Strategic Response System (SRS)

Information on the Strategic Response System and model and guiding principles.

Page updated on Nov 2, 2015 at 2:16 PM

SRS Brochure 

Historical Perspective

SRS SealBeginning in early 2004, the Alexandria Police Department began the process of decentralizing operations to three locations because of construction and space concerns at the headquarters building located at 2003 Mill Road. Operations, Investigations, Community Support, Fiscal Fleet Management, Office of Intelligence and Internal Security, Crime Analysis and other support and command staff moved to temporary facilities located at 2034 and 2900 Eisenhower Avenue. Five technical support functions (Communications, Property, Technical Support, Information Services and the Crime Scene Investigations Section) remained at Mill Road. This decentralization of police functions contributed to a decline in the effectiveness of communication among various operational, investigative and administrative units. Information regarding new and emerging crime trends, patterns and neighborhood issues was often fragmented and responded to in a manner that did not unite the Department’s resources and focus toward proactive and problem solving solutions. Joint efforts among various units were also far more difficult to organize and manage. Fortunately, individual units had been able to successfully and independently use the analysis information provided to implement deployment and patrol strategies that continue to reduce crime – a testament for sure to the quality and dedication of all of the Department’s sworn and civilian employees. However, more had to be done to improve communication and teamwork at all levels, increase accountability, measure results on a regular basis and provide clarity in purpose, mission, and direction.

Model and Guiding Principles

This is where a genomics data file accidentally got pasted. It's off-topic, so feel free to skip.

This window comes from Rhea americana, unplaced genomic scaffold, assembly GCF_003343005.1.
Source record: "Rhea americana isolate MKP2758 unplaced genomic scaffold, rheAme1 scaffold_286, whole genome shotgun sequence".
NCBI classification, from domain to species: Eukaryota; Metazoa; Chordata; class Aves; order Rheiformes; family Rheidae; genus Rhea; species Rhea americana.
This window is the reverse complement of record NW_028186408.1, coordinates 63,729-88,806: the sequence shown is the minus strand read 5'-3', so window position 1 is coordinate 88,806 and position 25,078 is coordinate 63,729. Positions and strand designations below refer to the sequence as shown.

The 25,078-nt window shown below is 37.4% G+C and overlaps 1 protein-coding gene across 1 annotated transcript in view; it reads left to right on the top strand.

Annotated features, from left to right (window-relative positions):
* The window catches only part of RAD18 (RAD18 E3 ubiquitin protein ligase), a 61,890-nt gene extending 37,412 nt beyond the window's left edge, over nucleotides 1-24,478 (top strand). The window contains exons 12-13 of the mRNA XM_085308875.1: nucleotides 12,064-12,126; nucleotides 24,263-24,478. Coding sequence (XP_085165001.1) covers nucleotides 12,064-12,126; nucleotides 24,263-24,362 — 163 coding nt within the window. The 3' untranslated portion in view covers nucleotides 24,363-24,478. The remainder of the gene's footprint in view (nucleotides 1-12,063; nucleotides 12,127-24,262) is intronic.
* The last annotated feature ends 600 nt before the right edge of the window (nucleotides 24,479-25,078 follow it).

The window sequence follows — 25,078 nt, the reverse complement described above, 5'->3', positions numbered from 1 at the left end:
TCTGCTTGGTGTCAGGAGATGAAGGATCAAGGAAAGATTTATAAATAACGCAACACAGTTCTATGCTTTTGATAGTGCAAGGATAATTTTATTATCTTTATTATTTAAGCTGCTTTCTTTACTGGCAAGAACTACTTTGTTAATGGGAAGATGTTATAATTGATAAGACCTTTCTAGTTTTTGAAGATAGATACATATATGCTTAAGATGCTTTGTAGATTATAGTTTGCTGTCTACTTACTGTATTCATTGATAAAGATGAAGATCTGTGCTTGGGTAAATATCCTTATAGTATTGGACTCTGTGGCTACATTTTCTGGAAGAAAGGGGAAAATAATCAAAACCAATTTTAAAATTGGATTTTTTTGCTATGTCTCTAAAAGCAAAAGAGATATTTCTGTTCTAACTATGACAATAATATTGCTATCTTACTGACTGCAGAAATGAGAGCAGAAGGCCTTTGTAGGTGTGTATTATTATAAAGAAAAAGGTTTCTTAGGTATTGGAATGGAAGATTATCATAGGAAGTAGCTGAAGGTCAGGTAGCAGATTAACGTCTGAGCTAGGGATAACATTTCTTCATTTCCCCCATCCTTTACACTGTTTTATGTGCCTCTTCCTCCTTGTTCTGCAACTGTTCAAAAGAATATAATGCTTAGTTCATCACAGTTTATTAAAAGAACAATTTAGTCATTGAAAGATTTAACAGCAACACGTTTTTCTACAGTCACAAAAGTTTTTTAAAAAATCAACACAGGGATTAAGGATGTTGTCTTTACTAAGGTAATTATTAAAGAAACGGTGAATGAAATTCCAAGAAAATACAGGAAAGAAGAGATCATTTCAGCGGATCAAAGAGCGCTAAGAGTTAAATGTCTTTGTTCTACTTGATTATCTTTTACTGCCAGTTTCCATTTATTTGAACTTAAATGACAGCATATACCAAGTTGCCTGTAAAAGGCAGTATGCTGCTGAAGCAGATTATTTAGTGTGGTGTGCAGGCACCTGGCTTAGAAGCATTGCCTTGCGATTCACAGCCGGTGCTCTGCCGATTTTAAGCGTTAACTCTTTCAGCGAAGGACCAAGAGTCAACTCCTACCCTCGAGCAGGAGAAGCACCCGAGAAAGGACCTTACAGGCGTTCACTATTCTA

Under the leadership of Chief David P. Baker, SRS emerged from a concept to a new police management model. Alexandria’s Strategic Response System (SRS) incorporates successful approaches and best practices from other jurisdictions to meet the Police Department’s goal of using sophisticated and ongoing crime analysis data to respond proactively and effectively to new and emerging crime trends. The Department’s model relies on the use of advanced technology to lead meeting discussions. SRS also relies heavily on the education of involved staff regarding how to use, interpret and access crime analysis data to develop strategies that respond to identified neighborhood issues. Technology will be used to document formal (agreed upon) responses to issues and assess the effectiveness of the implemented responses.

Participation, teamwork, increased communication among various operational and investigative units, ownership of issues and accountability for results are the guiding principles of the Department’s process. Bi-weekly meetings serve as the forum to identify issues and develop responses. Commanders are held accountable to develop effective responses and work with Crime Analysis staff to study the effectiveness of various responses.

Identified problems and strategies are tracked in order to assess ongoing effectiveness in addressing those issue(s) that have been targeted for proactive and increased response.

Meeting participants include the Chief of Police, deputy chiefs, captains, lieutenants, a representative number of sergeants, Community Support Officers, School Resource Officers, Residential Police Officers and any number of detectives and support personnel who may have input on particular issues. Participants are expected to take collective ownership in effectively responding to identified issues. Depending on the issue, an individual commander may be assigned sole responsibility to plan and implement the Department’s response to a particular problem.

SRS develops, enhances and improves the following concepts

  • Teamwork at all levels.
  • Clarity of purpose, mission and direction.
  • Organizational communications.
  • Agency and employee accountability.
  • Proactive and problem solving response.
  • Measurable results.
  • Substance and quality of communications outside the organization.
  • Ability to effectively measure individual and organizational performance.
  • Increased integration of crime analysis into decision-making process so that policing strategies and deployment are unified, consistent, fact based and effective to reduce crime and respond to neighborhood issues.
  • Represents a modern, effective, creative organizational response capability.
  • Patrol function was restructured to place the highest number of officers on duty during peak call for service times.
  • Incorporates accountability, consistency, and results into SARA model (Scan, Analyze, Respond, Assess) until the identified issues are controlled or alleviated.


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